Yesterday our church, helped and encouraged by a visiting team of students from Coleraine university, hosted its annual “MCC Arts Festival” within the town on Maynooth, Co. Kildare, where part of the town square was set up with tables and chairs so that any one passing by could sit, have a free cuppa, some homemade buns, and a chat. There were also several children’s activities such as face painting, fun with a giant Jenga set, and more. A concert last night was preceded by a “splash-and-hot-dog” event for teenagers the previous evening.
Alongside all activity on the square was an art exhibition which included art pieces of all shapes and sizes using different mediums from rolled up paper, to discarded bits of coloured glass, to wood carvings, to needle work, and more, and then also some paintings done in a variety of mediums such as oil and watercolour paint, and even peat from the bog.
The theme for this year was “Discarded Treasures,” and as a theme was brought into this morning’s excellent sermon, based on 2 Corinthians chapter 4 when we were reminded of the treasure of God which can be found within each of us, no matter what we, or others, might look like on the outside. We were also reminded of the passage from Jeremiah 18 where Jeremiah is told to go down to the potter’s house and to watch the Potter forming the clay into treasure, according to His best design for it.
When I was thinking about the theme for this year and what I might do, what I might write, I decided to concentrate on the art of Kintsugi: (explanation at the end) Hence the featured photo of one of my art work contributions: and then the following pondering prayer which I wrote.
A Kintsugi prayer… (a treasuring of the discarded… )
Lord I’m older now.
not “old old,” just older,
and like a piece of Kintsugi pottery,
I am learning not to hide and discard my scars,
but rather treasure them.
Will you help me?
I know that there are some seasons, now passed,
which my mind would prefer to discard,
the reality is that it is those same seasons, those same events,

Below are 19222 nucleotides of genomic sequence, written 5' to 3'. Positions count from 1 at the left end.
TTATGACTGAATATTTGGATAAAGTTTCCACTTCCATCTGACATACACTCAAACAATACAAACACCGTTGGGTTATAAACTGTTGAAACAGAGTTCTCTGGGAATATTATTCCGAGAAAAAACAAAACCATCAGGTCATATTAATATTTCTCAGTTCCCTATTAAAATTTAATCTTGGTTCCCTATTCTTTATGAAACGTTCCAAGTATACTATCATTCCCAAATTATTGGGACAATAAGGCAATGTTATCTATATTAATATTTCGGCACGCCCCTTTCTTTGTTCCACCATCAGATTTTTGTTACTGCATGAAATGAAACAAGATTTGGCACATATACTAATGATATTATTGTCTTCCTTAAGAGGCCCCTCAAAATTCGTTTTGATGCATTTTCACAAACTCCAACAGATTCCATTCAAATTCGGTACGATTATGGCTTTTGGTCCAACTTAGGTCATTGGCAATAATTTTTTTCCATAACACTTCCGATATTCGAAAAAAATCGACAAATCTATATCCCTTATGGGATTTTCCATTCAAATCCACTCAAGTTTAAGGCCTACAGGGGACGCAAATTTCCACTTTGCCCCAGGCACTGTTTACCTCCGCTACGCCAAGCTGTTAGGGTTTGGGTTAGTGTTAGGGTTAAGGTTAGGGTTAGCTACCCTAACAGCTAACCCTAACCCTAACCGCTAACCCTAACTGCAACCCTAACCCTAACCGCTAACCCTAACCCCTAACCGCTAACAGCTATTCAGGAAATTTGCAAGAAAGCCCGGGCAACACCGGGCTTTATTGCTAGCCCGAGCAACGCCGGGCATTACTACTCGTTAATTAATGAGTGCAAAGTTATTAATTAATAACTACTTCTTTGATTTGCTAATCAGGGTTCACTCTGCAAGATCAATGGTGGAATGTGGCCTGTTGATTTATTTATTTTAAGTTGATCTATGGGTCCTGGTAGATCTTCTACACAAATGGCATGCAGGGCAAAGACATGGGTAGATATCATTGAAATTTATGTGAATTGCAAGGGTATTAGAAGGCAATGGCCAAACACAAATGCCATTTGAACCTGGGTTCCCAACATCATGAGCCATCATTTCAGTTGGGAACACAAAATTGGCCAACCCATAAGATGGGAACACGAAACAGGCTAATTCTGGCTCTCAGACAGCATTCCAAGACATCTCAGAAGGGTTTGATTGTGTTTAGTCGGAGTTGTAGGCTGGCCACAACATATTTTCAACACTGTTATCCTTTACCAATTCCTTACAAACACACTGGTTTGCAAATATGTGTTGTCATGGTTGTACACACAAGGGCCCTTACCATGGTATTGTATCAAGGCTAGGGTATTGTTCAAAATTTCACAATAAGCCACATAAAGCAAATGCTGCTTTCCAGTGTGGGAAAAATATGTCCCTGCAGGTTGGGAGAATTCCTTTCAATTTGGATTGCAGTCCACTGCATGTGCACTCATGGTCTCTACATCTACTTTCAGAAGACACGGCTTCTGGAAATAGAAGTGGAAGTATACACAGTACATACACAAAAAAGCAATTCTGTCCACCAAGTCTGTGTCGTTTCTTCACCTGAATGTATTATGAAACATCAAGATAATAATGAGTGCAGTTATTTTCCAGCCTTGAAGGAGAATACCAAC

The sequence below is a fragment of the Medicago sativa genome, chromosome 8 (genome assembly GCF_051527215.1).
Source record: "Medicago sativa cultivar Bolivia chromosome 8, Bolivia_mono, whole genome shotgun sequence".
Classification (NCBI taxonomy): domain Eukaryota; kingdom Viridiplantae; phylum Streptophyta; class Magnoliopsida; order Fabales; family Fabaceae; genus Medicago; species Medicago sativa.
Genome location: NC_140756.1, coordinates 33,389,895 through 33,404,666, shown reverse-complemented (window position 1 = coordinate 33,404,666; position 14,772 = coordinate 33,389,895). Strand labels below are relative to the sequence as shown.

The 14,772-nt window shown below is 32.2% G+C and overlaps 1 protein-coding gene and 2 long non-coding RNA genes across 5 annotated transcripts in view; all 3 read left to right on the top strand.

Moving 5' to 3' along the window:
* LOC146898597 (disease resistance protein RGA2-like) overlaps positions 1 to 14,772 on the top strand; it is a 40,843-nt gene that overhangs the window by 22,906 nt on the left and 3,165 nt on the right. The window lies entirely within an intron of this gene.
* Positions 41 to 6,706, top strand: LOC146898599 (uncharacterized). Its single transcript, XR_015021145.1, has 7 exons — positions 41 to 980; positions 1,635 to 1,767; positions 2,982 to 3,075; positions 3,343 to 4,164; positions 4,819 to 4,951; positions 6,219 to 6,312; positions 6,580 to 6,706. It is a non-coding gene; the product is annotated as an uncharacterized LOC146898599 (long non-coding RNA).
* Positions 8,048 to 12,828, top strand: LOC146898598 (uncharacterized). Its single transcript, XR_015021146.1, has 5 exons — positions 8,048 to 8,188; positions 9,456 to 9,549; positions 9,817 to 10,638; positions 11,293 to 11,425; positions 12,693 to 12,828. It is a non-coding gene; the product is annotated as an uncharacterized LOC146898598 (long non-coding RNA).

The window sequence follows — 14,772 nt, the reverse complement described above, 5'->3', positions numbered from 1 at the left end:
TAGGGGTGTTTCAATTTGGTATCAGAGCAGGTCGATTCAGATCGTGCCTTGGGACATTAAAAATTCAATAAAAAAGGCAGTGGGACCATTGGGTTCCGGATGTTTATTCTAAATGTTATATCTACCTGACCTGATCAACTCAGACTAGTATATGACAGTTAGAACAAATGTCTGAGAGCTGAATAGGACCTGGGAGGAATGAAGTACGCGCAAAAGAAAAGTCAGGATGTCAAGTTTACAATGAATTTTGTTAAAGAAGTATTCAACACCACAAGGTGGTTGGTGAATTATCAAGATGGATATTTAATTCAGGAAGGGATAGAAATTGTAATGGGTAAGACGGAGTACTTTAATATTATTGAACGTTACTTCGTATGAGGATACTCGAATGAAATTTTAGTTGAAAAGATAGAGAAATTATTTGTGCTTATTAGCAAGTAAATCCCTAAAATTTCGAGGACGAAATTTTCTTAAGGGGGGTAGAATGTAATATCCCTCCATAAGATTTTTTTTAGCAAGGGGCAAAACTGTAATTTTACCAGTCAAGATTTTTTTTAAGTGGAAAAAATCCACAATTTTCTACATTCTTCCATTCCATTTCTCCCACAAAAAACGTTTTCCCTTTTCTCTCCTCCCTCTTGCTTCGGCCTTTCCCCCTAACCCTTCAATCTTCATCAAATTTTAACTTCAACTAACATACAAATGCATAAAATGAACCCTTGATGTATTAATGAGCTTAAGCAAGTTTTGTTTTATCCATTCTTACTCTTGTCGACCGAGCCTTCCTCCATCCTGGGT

with many wounds, thankfully, now healed
which make up the me I am today..
Thankfully Lord, I mostly accept that you treasure the me I am,
the all of me I am,
including all those same healed wounds and scars.
Forgive me then when I too quickly judge others by their scars.
Forgive me when I value them by my standards,
rather than accepting them by theirs.
Forgive me when I am too quick to discard those
who are as treasures to you.
And you did value the scarred folk all the time Lord didn’t you?
The lady caught in adultery…
Or the leaper…
Or the woman bleeding for years on end…
Or the crippled man whose friends broke through the roof of a house,
just to get to you…
And the man so small of stature,
that he had to climb a tree just to get a glimpse of you…
And therein lies the kernel of your grace Lord.
You took those discarded by society, and you “saw” them, and you treasured them.
You saw them not as imperfect, and therefore of no use,
but rather as children made in your own image,
albeit sometimes gone astray,
who simply needed to be accepted as they were,
so that you could then change them for your better.
Will you help me then Lord to likewise be kind with the discarded by our society
and to treasure them?
Will you help me also to have regard for the healing of my own wounded soul?
Help me to treasure the history, and the reality of who I am,
rather than try to hide it or disguise it.
Shine your Light into the open spaces in my soul Lord,
and then bring your blood bought weaving of tender,
’till I am whole once more in you.
please help me to be gentle and patient
with any other discarded treasures I may meet this day,
I ask, in Jesus name,
Alison Zoë King 2017 ( copy write- please ask if you want to share)
Yours in Him,
Kintsugi is the general concept of highlighting or emphasizing imperfections, visualizing mends and seams with an additive, often gold, to an area to celebrate or focus on the whole rather than as absence or missing pieces: an embracing of the flawed or imperfect, and where healing taking place in the very spot where light shines through the wounds. As a philosophy Kintsugi treats breakage and repair as part of the history of an object, rather than something to disguise or discard.